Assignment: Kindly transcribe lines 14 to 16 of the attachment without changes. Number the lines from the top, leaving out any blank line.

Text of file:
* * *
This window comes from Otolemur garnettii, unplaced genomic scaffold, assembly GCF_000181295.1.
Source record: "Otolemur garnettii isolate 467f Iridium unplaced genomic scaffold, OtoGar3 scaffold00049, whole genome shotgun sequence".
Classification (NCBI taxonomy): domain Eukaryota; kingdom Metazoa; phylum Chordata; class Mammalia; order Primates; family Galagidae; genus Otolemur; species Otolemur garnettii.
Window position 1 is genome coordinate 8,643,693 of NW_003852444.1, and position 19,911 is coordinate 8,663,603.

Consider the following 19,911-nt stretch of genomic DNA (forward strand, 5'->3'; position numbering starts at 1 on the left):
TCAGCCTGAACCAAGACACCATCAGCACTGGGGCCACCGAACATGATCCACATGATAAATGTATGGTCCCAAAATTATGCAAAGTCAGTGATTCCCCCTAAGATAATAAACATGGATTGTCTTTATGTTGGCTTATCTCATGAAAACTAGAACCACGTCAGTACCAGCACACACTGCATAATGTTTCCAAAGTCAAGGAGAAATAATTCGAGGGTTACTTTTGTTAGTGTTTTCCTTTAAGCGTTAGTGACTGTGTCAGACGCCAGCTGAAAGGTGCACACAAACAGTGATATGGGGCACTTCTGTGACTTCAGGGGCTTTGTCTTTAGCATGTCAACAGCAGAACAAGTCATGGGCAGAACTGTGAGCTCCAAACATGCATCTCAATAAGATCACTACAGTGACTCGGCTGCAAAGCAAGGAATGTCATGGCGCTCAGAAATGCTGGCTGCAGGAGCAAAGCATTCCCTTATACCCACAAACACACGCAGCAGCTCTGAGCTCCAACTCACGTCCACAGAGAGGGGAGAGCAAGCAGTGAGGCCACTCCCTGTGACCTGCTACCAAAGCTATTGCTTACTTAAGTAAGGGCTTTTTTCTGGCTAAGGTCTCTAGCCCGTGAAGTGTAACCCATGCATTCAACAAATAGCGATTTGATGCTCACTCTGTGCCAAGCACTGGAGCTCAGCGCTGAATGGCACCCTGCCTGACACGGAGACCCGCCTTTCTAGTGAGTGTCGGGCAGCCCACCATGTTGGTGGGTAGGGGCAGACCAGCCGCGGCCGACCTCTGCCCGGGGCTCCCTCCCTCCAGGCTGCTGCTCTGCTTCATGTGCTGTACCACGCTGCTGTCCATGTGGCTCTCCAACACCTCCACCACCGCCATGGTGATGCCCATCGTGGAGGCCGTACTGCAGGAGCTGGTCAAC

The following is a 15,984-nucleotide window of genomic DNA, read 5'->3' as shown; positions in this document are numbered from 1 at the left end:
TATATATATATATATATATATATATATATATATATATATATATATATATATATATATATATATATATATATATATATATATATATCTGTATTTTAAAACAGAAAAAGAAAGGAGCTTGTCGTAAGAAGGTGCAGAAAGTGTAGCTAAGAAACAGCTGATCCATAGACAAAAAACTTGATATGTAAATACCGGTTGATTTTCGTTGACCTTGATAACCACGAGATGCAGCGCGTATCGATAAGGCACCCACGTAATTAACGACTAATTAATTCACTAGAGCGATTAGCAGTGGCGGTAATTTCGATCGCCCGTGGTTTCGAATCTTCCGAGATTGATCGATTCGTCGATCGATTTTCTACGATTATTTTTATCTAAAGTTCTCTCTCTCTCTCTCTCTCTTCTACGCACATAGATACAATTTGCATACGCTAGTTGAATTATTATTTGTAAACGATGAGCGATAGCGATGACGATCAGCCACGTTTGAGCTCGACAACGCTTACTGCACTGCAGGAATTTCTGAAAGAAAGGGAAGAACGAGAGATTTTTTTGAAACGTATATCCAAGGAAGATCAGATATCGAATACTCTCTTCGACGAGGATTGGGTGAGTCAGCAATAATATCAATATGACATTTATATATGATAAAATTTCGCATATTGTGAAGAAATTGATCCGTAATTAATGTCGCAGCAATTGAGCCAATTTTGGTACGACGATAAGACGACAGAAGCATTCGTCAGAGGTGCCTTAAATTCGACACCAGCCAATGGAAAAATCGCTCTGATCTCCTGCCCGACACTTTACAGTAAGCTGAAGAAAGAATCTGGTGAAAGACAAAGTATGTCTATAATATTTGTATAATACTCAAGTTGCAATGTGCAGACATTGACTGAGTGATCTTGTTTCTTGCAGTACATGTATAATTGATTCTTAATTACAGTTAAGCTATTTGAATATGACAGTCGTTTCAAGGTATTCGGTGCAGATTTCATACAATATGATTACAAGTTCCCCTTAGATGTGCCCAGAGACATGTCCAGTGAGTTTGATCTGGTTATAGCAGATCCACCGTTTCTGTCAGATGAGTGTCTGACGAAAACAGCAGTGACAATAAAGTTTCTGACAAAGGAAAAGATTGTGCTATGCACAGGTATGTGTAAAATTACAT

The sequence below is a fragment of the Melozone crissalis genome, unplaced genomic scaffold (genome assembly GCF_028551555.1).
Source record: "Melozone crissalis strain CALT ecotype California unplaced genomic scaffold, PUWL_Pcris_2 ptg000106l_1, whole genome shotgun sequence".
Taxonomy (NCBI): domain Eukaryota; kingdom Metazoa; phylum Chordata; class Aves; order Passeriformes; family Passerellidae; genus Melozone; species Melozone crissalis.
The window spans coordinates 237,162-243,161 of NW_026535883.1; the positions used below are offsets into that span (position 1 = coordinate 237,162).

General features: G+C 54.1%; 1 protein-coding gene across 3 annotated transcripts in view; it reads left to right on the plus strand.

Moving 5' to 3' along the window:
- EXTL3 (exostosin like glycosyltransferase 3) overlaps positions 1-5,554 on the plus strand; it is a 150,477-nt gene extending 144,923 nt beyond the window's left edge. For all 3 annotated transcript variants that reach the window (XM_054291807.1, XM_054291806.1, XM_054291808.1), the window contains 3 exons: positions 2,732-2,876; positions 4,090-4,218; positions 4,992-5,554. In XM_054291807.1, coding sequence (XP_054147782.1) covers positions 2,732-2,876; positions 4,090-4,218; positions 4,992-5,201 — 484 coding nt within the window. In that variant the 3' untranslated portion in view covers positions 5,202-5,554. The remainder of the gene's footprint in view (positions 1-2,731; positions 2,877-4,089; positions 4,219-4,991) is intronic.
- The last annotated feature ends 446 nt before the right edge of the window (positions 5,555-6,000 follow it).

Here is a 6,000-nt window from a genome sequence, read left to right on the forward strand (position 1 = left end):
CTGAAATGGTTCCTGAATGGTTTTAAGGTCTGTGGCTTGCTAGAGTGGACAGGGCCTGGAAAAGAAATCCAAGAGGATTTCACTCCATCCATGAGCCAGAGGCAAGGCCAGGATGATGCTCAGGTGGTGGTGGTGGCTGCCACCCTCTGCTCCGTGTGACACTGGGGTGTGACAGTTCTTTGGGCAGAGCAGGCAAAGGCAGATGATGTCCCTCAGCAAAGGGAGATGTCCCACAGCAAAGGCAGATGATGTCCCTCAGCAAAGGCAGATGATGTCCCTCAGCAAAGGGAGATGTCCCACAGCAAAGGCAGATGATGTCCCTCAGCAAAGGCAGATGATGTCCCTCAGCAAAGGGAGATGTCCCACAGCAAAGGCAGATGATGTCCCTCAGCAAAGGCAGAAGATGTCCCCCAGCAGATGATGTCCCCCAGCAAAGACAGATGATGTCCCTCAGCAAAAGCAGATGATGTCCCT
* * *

Moving 5' to 3' along the window:
- EXTL3 (exostosin like glycosyltransferase 3) overlaps positions 1-5,554 on the plus strand; it is a 150,477-nt gene extending 144,923 nt beyond the window's left edge. For all 3 annotated transcript variants that reach the window (XM_054291807.1, XM_054291806.1, XM_054291808.1), the window contains 3 exons: positions 2,732-2,876; positions 4,090-4,218; positions 4,992-5,554. In XM_054291807.1, coding sequence (XP_054147782.1) covers positions 2,732-2,876; positions 4,090-4,218; positions 4,992-5,201 — 484 coding nt within the window. In that variant the 3' untranslated portion in view covers positions 5,202-5,554. The remainder of the gene's footprint in view (positions 1-2,731; positions 2,877-4,089; positions 4,219-4,991) is intronic.
- The last annotated feature ends 446 nt before the right edge of the window (positions 5,555-6,000 follow it).